It often seems law enforcement is viewed with a degree of suspicion by politicians, the media, and the public. It is one of the most visible occupations, and one that generates the strongest of opinions in people who really have no clue at all about the job. It is the most visible manifestation of the government and what their tax dollars pay for. As such, it is likely to be closely scrutinized by the public and politicians demanding fiscal responsibility (and remember, they typically do not understand much about the job yet hold strong opinions about how it should be done). The public pressure and resultant responses are likely to stress morale.
So what can you do to safeguard your own morale when your agency feels the impact of the economy? Consider the following:
- Do something Inaction leaves you at the mercy of events over which you have no control, in turn leading to fear, anger, helplessness, and depression. Action leads to taking control of your own well-being. Become more involved in your union or local police association(s), attend open meetings of officials who oversee your agency, increase your awareness of what is going on that affects you, and then be a conduit of good information to others.
- Become vocal Be respectful, but make your voice heard. Make yourself part of discussions and planning. Join committees if they are offered. Raise concerns. Challenge ideas to improve them. Be an organized and rational voice.
- Increase your productivity There may be a temptation to decrease your efforts under stress, but instead, increase them. Actually do more with less, if asked to, so your bosses can be justified defending their turf from further cuts or asking for increased funding.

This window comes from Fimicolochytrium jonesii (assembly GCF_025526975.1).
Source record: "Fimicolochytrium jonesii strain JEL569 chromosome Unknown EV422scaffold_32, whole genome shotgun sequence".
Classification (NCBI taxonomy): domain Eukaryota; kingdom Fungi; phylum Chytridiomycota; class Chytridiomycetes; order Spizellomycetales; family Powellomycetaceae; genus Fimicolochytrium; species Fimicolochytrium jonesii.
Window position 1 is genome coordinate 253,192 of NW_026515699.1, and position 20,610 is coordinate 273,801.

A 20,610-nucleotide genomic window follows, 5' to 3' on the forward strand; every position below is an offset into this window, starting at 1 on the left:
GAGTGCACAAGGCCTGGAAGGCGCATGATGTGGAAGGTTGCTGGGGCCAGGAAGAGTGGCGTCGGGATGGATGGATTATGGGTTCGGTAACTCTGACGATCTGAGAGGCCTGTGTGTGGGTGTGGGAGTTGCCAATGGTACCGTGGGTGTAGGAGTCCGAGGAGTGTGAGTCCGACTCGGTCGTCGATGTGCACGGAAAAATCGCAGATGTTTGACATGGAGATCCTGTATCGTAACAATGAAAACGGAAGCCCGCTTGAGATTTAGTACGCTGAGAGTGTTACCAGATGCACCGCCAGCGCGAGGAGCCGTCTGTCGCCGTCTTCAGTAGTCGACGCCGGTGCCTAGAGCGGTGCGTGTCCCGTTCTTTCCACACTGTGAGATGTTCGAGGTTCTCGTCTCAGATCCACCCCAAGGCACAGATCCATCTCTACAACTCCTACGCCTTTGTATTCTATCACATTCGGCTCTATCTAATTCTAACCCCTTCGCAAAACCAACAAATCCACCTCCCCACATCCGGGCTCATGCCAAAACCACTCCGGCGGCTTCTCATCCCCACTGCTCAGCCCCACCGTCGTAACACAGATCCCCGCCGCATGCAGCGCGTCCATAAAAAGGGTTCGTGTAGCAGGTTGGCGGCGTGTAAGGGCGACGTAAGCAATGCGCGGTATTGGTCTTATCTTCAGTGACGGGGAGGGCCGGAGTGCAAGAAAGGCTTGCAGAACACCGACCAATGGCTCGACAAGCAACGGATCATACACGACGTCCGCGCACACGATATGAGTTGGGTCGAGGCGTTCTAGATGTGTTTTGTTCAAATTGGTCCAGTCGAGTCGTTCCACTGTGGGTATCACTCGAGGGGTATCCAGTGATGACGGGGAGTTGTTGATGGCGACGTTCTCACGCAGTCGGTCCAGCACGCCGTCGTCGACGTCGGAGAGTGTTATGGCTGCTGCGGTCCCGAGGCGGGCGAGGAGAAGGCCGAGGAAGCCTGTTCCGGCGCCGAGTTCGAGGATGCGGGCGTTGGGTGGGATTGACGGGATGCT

- Educate rather than placate Remember, law enforcement is not really understood well by the public or elected officials. Find ways to educate people. Write letters to the editor or blog online. Write or call your local policymakers. Organize others within the department to be unified in standing up for what you need. Talk to the "regulars" on your beat with whom you have routine contact and make them aware of what is going on. Business owners and managers typically like you and have a voice in the community. Ask them to be vocal on your behalf.
- Know when to detach Know when to step back and detach from the job. One of the biggest threats to cop morale is a tendency to let the stresses of the job permeate every aspect of life. Step back, detach, and recharge you will have more energy for the job if you can put it aside at the end of each day.
It is suspected the economy may get worse much worse before it gets better. We do believe it will get better; ours is a very resourceful nation that has weathered tough times and come out stronger on the other side before, but it may take time. In the meantime, take care of yourself and take steps to defend your morale by defending your profession.